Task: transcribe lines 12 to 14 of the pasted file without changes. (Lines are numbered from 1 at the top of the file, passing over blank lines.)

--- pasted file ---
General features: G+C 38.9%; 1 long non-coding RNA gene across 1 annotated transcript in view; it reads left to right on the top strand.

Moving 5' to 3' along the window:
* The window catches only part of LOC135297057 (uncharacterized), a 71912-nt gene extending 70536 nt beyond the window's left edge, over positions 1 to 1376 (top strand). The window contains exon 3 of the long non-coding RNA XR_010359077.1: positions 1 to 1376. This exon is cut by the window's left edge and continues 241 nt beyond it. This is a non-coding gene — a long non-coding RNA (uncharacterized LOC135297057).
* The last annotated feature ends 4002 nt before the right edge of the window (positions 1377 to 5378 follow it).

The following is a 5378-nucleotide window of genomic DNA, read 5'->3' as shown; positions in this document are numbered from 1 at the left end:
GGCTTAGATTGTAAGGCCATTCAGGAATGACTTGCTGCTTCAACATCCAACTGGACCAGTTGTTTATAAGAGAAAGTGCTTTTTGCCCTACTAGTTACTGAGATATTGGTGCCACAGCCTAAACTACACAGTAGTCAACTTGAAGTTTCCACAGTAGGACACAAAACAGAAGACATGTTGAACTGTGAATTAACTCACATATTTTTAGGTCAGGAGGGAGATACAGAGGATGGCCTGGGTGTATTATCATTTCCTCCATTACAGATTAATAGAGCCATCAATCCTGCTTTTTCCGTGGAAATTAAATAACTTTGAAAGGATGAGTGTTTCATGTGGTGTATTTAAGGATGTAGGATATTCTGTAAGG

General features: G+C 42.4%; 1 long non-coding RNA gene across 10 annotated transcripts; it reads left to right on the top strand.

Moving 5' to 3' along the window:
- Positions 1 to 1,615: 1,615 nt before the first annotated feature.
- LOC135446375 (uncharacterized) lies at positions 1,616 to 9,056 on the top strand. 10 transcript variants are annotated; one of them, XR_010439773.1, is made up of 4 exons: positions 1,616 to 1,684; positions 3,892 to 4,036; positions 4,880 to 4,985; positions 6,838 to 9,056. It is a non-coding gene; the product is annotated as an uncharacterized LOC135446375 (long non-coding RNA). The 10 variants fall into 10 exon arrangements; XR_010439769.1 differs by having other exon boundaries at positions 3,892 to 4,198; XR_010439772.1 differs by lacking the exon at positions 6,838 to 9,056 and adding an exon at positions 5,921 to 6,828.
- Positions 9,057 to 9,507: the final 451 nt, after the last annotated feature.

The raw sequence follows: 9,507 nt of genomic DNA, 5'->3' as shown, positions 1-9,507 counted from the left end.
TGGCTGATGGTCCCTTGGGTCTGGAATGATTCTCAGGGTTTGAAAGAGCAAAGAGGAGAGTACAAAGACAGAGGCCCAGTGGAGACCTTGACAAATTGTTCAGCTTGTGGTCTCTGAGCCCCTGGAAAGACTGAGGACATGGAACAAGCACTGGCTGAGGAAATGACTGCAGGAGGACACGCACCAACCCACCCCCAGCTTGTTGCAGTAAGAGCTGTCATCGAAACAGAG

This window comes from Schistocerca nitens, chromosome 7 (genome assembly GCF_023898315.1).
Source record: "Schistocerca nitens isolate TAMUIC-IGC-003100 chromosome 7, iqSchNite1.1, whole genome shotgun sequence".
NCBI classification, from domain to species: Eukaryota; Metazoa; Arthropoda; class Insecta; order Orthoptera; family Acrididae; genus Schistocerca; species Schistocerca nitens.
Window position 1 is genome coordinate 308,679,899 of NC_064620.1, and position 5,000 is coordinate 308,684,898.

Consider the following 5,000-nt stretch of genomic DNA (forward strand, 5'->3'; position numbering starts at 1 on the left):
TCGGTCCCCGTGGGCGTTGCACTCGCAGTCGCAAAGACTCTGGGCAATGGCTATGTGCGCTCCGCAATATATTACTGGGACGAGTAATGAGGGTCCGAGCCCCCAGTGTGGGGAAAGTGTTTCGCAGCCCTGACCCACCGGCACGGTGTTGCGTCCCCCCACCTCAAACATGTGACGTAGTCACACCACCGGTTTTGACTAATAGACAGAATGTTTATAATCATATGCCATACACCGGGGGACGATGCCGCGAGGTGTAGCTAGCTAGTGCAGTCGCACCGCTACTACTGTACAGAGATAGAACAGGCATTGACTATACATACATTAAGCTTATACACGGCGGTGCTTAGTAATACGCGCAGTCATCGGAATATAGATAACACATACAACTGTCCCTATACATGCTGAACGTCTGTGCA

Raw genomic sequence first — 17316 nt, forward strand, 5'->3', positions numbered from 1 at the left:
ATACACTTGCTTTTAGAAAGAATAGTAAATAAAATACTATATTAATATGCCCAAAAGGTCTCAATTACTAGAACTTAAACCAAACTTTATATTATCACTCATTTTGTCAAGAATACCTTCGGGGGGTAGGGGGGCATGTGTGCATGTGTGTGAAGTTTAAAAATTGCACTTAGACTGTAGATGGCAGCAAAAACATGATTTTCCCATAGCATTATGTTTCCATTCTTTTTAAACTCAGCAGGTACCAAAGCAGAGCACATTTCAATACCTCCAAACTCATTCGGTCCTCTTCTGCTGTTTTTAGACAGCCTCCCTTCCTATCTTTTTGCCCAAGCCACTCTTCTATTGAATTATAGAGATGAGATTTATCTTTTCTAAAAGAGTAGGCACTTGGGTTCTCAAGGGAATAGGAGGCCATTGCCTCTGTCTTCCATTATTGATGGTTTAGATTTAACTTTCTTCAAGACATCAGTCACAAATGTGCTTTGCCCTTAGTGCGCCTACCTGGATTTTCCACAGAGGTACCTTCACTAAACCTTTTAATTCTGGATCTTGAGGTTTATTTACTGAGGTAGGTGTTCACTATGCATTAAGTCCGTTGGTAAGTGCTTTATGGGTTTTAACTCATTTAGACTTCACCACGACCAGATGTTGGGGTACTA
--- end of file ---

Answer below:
The raw sequence follows: 9,507 nt of genomic DNA, 5'->3' as shown, positions 1-9,507 counted from the left end.
TGGCTGATGGTCCCTTGGGTCTGGAATGATTCTCAGGGTTTGAAAGAGCAAAGAGGAGAGTACAAAGACAGAGGCCCAGTGGAGACCTTGACAAATTGTTCAGCTTGTGGTCTCTGAGCCCCTGGAAAGACTGAGGACATGGAACAAGCACTGGCTGAGGAAATGACTGCAGGAGGACACGCACCAACCCACCCCCAGCTTGTTGCAGTAAGAGCTGTCATCGAAACAGAG

This window comes from Schistocerca nitens, chromosome 7 (genome assembly GCF_023898315.1).